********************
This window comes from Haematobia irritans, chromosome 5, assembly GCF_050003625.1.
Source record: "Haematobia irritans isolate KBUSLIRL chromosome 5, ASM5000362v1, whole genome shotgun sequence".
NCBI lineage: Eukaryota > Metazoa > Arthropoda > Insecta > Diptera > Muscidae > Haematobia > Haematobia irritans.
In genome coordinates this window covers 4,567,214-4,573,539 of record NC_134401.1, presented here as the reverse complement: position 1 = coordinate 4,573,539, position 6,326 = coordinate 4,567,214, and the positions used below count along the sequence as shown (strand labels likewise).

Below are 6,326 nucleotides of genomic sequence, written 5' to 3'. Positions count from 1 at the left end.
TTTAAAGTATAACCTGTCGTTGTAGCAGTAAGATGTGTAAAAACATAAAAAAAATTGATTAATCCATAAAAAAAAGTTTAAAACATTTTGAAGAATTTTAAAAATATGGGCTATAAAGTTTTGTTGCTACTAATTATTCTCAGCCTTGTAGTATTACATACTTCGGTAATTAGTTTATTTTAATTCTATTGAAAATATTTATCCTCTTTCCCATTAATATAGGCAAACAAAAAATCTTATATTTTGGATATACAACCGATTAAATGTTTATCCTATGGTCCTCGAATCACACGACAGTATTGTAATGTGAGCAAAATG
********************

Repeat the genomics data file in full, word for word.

This window comes from Haematobia irritans, chromosome 5, assembly GCF_050003625.1.
Source record: "Haematobia irritans isolate KBUSLIRL chromosome 5, ASM5000362v1, whole genome shotgun sequence".
NCBI lineage: Eukaryota > Metazoa > Arthropoda > Insecta > Diptera > Muscidae > Haematobia > Haematobia irritans.
In genome coordinates this window covers 4,567,214-4,573,539 of record NC_134401.1, presented here as the reverse complement: position 1 = coordinate 4,573,539, position 6,326 = coordinate 4,567,214, and the positions used below count along the sequence as shown (strand labels likewise).

Below are 6,326 nucleotides of genomic sequence, written 5' to 3'. Positions count from 1 at the left end.
TTTAAAGTATAACCTGTCGTTGTAGCAGTAAGATGTGTAAAAACATAAAAAAAATTGATTAATCCATAAAAAAAAGTTTAAAACATTTTGAAGAATTTTAAAAATATGGGCTATAAAGTTTTGTTGCTACTAATTATTCTCAGCCTTGTAGTATTACATACTTCGGTAATTAGTTTATTTTAATTCTATTGAAAATATTTATCCTCTTTCCCATTAATATAGGCAAACAAAAAATCTTATATTTTGGATATACAACCGATTAAATGTTTATCCTATGGTCCTCGAATCACACGACAGTATTGTAATGTGAGCAAAATG